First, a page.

– Absolutely. So, our teams are in our product development organization are all operating around particular business mandates. So, for instance we might have a team that is working in our payment space and with particular payments metrics that we’re trying to hit and a market segment that would benefit from such a product. And then we have, you know, a team focusing on accounting and kind of the core back end for small business owners to be able to manage and get insight in to their business financials. And so for each of these teams, and we have a series of them, there’ll be a designer working on those teams really closely with an agile scrum team and in very close partnership with a project manager in order to drive those initiatives forward. I think what makes FreshBooks unique is that the designer and the PM have that kind of relationship where there’s really a blurring of the functions and so designers here are responsible for basically the whole stack of skills required to put a product out on market so everything from helping out with the business case study or improving the business case rather through to refining or defining a market or a problem that we want to address, deciding on a metrics that we want to get, actually executing on the solution through rapid, intricate lead cycles and then testing it in market. So, it’s actually a very full spectrum of responsibility that we give each of our designers here. I can say from my own experience that I’ve always thought of my experience in five years here as almost like a design bootcamp, in the sense that I’ve been able to really leverage my generalist mindset and dig in to each of these skill sets in a unique way. So, that’s kind of in a nutshell how we operate and kind of the ethos of the team here being one of a very much of a learning mindset and of a true partner to those in engineering and the product business side of the org.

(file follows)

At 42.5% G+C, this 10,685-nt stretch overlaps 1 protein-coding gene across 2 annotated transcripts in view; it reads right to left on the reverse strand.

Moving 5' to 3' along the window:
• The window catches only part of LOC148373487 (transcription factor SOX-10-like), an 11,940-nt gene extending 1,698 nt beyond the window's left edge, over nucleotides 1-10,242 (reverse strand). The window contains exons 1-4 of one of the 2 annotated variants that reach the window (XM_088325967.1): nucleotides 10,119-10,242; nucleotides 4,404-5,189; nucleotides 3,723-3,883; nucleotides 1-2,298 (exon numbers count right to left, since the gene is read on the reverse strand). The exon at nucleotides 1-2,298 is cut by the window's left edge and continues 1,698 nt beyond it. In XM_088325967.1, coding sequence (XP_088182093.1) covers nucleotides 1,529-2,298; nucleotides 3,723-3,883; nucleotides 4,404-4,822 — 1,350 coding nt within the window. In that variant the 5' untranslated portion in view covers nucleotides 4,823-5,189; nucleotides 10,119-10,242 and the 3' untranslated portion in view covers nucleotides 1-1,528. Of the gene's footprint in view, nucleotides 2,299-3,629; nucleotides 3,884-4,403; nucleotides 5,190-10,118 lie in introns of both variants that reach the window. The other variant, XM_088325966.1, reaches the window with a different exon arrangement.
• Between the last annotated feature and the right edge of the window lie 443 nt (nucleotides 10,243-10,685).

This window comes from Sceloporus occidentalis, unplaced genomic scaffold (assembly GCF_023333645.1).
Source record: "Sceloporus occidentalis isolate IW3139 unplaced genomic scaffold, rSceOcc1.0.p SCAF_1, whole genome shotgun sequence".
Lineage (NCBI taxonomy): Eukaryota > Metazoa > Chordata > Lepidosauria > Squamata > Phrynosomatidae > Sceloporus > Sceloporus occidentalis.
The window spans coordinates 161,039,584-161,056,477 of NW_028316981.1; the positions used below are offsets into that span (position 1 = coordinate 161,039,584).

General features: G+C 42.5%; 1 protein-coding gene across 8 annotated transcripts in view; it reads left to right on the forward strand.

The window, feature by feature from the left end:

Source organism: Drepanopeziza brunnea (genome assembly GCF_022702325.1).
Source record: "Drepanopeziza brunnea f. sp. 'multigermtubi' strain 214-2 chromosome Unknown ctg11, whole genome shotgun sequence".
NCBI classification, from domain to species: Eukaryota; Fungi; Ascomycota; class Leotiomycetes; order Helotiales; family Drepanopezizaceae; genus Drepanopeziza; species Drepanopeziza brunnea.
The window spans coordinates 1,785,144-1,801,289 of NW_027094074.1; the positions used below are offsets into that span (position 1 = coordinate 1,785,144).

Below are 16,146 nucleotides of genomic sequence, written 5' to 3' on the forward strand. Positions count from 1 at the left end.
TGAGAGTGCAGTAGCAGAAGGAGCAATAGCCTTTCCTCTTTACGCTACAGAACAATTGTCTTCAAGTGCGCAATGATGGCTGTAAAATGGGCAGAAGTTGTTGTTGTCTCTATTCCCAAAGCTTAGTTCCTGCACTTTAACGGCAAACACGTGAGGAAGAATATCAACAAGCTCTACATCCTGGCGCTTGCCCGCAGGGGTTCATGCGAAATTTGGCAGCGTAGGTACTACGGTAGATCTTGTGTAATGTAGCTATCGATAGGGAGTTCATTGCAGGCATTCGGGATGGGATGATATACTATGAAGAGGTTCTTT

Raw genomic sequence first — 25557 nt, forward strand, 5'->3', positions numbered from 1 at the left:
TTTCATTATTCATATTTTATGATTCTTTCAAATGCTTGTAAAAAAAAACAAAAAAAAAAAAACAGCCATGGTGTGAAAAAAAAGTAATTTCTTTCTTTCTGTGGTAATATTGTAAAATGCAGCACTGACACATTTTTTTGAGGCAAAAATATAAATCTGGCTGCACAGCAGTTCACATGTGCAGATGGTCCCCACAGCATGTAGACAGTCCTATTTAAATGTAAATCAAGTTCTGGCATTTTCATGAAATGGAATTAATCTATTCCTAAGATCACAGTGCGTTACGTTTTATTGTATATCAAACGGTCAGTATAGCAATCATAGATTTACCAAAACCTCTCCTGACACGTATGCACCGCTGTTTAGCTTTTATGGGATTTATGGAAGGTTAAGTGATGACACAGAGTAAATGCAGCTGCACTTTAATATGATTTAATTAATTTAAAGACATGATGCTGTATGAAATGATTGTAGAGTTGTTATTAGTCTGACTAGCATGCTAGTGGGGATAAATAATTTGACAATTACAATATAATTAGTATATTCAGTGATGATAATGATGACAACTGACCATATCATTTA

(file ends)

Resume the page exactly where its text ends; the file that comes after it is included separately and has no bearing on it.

– Well, let’s talk a little bit about the session that you’ll be involved in and we have a number of sessions where there’re going to be specifically designed around a lot of audience participation for discussion with topic ideas brought forward by the main presenter and the title of yours is “A UX Career is a Business Career.” So, talk a little bit about how you came around to that title and that theme.